The main effect of player measures mostly how good his team is, particularly the players hitting immediately after him. A player effect of zero means his team is about average. The main effect of I.PR measures how much pinch running for the average player increases the log odds of winning. Note that this "average" is not the same as the other one: this one refers more to the speed of player himself. It also incorporates how good a hitter he is - because he might return to the plate in extra innings - but as we will see, it's mostly about his speed, just as the player main effect is mostly about his team rather than himself.

But the interaction of I.PR and player provides information about pinch running for this player relative to the average; if it's positive, a PR should be employed for this player at least as often as the average player; if it's negative, the PR should be employed less often than the average. In fact if the sum of the interaction coefficient and the I.PR coefficient is negative, the log odds of winning the game are decreased when the player is pinch run for.

(Aside: the minor selection bias I mentioned in part 2 is exacerbated here. To estimate the player:I.PR interaction, we need all four pairwise combinations of win/loss with PR/no PR for each player, so any player who is lacking one of these combinations is deleted. By far the most likely to be missing are the two involving PR. About 55% of these deletions were loss/PR - a higher percentage of losses than the true PR population contains - so the PR main effect in my analysis has a positive bias. But my goal is to look at player-specific PR effects, and those are based on the sum of the PR main effect with the interaction term, a sum which should be invariant to any bias in the main effect - if the main effect is too high, the interaction estimate will just be lower to balance it out. I wouldn't expect the parameter estimates for the effects not involving PR to be biased.)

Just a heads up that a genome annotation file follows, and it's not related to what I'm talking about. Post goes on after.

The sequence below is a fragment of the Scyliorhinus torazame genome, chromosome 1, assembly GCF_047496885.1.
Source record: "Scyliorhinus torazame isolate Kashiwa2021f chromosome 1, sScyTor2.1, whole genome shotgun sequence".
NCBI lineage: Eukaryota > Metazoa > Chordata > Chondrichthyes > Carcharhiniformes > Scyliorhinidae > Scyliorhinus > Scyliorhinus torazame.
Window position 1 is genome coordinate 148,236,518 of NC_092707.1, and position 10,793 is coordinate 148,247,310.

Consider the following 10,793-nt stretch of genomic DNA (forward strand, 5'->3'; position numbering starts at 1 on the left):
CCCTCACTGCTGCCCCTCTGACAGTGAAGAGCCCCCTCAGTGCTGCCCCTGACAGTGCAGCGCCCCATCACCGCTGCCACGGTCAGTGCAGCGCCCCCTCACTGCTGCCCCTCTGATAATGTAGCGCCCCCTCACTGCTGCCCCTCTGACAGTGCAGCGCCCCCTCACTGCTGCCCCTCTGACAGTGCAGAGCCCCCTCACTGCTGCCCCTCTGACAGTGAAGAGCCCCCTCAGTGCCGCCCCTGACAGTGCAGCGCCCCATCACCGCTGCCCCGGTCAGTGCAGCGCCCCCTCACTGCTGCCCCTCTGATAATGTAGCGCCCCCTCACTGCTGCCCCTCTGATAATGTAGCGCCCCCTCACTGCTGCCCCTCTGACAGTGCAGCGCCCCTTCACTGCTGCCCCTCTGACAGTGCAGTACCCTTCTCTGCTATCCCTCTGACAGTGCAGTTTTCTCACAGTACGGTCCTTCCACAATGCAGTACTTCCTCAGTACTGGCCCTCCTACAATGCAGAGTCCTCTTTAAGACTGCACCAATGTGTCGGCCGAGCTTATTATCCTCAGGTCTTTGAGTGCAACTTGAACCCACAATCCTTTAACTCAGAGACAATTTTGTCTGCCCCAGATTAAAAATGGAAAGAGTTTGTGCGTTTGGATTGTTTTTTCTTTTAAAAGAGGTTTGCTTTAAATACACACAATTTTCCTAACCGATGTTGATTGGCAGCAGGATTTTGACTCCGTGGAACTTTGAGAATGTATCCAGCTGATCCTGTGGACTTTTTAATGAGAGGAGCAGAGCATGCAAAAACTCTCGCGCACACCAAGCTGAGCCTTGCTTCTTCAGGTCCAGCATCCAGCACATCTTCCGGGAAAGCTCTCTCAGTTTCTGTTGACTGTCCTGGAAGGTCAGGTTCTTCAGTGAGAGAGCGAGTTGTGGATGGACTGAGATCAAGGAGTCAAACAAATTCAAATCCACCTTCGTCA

I don't want to consider just one player at a time because the variance of the interaction coefficient estimates is too large to make an informed conclusion. But what I can do is average the interaction effects of many players together. Without looking at the data, I picked a list of 25 players who I thought were good hitters, but in general pretty slow runners:
  • Berkman, Lance
  • Bonds, Barry
  • Cabrera, Miguel
  • Dunn, Adam
  • Giambi, Jason
  • Guerrero, Vladimir
  • Gwynn, Tony
  • Helton, Todd
  • Holliday, Matt
  • Howard, Ryan
  • Jones, Chipper
  • Kent, Jeff
  • Lee, Carlos
  • McGriff, Fred
  • McGwire, Mark
  • Ordonez, Magglio
  • Ortiz, David
  • Palmeiro, Rafael
  • Piazza, Mike
  • Ramirez, Manny
  • Rodriguez, Ivan
  • Sheffield, Gary
  • Sosa, Sammy
  • Thomas, Frank
  • Youkilis, Kevin